The coat has some strong folds due to its previous life. These will fade over time, due to the water resistent inside of the canvas fabric I did not want to iron the fabric too much. Besides having finished a huge project, I added a big amount of photos and appear to have written a lot of text as well. I hoped you enjoyed reading my post and as a special I treat I have three pictures left. In a dinosaur coat you have to pretend to be a dinosaur. Here you can see my son being a very scary one.




If you are wondering how a very sweet baby Dino would look like, well this is my sons version.

What do you think? Please leave a comment in the language you prefer (although Google translate might have to assist me if you choose something different than English, German, Dutch or Hungarian)

12 comments:

  1. Knap gedaan! En zo tof dat het een recyclage-project is! Zo heb ik ook nog een aantam stukken klaar liggen.

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    1. Dank je Marie-Paule. De originele jas nam ook nog eens behoorlijk wat plaats in op mijn recycleer stapel, dus ben heel blij dat hij verwerkt is. Al heb ik nog veel liggen dat nog om inspiratie vraagt. Maar de Recykleer week komt eraan dus ik hoop de stapel dan echt aan te pakken.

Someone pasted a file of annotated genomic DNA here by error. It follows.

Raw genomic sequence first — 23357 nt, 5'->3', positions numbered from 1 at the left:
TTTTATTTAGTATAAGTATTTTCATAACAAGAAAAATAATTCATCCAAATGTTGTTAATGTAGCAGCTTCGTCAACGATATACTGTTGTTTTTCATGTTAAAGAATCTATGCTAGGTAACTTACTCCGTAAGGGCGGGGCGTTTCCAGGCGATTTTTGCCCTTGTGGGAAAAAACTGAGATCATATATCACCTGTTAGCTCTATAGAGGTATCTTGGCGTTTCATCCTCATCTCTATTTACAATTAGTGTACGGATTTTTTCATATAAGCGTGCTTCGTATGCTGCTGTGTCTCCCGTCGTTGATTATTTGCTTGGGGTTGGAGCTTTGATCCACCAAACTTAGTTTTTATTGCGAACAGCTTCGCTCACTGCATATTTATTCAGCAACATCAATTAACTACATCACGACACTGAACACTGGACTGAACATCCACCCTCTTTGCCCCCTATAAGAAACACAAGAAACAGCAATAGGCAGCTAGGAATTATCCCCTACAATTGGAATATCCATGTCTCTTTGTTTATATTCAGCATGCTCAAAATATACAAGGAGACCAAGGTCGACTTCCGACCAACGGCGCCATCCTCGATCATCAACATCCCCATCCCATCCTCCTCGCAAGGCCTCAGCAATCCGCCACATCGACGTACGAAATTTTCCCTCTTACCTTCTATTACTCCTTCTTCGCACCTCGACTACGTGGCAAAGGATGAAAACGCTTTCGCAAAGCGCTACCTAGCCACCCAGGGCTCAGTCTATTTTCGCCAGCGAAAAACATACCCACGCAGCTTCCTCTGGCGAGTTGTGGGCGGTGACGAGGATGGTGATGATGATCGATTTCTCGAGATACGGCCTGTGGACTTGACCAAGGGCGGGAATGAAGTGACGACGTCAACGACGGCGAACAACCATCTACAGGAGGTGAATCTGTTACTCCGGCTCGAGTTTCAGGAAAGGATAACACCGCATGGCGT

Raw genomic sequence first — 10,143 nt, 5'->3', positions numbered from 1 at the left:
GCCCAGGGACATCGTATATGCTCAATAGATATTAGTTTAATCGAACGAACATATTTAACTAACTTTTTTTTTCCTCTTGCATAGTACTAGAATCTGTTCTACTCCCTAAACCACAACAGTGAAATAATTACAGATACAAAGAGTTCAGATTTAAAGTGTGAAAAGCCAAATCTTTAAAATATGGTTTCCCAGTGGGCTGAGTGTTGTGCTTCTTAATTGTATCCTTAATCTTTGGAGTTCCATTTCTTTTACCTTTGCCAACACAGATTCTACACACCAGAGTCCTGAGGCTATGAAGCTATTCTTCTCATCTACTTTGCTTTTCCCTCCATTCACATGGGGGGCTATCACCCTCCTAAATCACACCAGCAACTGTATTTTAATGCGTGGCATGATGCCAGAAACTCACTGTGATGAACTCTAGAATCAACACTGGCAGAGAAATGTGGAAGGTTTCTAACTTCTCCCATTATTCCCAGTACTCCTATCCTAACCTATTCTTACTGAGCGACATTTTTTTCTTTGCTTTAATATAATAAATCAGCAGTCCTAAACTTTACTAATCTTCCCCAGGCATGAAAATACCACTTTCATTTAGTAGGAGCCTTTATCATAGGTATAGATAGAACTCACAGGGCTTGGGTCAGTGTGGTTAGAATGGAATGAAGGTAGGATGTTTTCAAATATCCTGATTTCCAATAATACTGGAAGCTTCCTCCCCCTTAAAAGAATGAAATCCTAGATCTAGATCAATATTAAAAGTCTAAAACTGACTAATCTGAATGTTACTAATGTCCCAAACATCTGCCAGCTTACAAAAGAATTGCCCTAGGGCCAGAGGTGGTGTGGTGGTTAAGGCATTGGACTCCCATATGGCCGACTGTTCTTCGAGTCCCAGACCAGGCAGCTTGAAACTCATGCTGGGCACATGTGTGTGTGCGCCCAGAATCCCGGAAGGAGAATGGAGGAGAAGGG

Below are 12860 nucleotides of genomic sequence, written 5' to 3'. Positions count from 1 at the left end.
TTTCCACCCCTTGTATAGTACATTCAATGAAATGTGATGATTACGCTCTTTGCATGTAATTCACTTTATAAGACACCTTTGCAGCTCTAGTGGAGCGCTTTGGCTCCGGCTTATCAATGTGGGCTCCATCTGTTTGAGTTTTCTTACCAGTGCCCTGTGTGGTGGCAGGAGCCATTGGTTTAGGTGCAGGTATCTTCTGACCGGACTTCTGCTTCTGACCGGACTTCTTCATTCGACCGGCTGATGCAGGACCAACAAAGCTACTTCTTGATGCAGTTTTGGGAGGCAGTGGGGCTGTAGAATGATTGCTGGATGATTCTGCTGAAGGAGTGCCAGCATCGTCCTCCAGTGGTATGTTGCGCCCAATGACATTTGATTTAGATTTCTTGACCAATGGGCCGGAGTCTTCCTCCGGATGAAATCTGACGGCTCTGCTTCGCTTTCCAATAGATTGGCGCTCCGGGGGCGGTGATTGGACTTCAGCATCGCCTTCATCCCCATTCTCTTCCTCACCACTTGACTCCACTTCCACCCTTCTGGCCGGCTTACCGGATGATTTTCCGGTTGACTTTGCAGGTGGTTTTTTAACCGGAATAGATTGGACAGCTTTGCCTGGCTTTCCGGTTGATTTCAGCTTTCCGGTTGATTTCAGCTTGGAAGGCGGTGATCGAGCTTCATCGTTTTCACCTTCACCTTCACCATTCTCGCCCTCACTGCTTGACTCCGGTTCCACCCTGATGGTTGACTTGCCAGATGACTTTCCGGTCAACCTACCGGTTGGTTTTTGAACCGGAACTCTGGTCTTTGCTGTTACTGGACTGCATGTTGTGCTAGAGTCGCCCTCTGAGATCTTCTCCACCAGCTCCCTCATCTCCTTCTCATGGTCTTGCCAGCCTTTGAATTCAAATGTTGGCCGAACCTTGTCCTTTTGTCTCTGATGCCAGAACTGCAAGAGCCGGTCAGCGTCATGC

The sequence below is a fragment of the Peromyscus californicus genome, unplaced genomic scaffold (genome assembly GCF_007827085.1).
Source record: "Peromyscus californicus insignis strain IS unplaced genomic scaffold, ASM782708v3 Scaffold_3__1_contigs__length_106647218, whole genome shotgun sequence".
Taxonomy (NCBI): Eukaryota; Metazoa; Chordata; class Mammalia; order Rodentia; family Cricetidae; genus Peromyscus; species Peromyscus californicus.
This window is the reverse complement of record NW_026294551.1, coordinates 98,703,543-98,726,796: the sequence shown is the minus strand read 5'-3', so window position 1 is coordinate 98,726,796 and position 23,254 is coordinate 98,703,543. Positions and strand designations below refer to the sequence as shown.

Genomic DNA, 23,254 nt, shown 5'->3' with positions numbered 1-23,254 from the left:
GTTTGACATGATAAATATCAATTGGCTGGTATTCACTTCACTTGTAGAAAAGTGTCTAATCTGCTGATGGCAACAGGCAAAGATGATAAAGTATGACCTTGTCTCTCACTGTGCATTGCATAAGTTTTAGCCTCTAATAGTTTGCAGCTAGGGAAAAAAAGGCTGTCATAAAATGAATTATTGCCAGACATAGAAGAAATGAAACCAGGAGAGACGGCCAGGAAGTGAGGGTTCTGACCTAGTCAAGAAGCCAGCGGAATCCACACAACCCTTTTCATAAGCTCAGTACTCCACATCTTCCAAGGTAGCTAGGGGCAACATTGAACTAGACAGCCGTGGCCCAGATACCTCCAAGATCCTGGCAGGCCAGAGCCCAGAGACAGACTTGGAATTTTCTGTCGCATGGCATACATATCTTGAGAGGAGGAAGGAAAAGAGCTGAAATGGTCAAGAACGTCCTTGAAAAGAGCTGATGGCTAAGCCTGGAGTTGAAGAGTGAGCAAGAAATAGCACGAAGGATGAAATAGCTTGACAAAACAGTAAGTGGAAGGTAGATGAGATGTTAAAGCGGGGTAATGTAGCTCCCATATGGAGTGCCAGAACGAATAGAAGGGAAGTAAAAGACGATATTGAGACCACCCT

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  2. Replies
    1. Dank je wel Sa Si Beau, je hebt zelf ook een leuke blog zag ik, ik ben je direct gaan volgen.

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  3. Hele toffe jas! Mijn zoontje zou zo ook wel eentje willen.

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    1. Ik kan me geen mooier compliment bedenken Sandra, ik vind het altijd het belangrijkste dat mijn kids hun kleren leuk vinden. Al moet ik wel bekennen dat verkleedkleren niet naar school aan mogen, het niet veel te koud mag zijn en ik een jurk voor mijn zoon te ver vind gaan ;)

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  4. De jas is heel mooi geworden, hij is er vast super blij mee

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    1. Bedankt, hij vindt hem inderdaad "super cool".

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  5. Replies
    1. Dank je La Vie en Roos, er mist alleen nog een sjaal, en die jij naaide zou hij super vinden dus die gaat op mijn to do lijstje.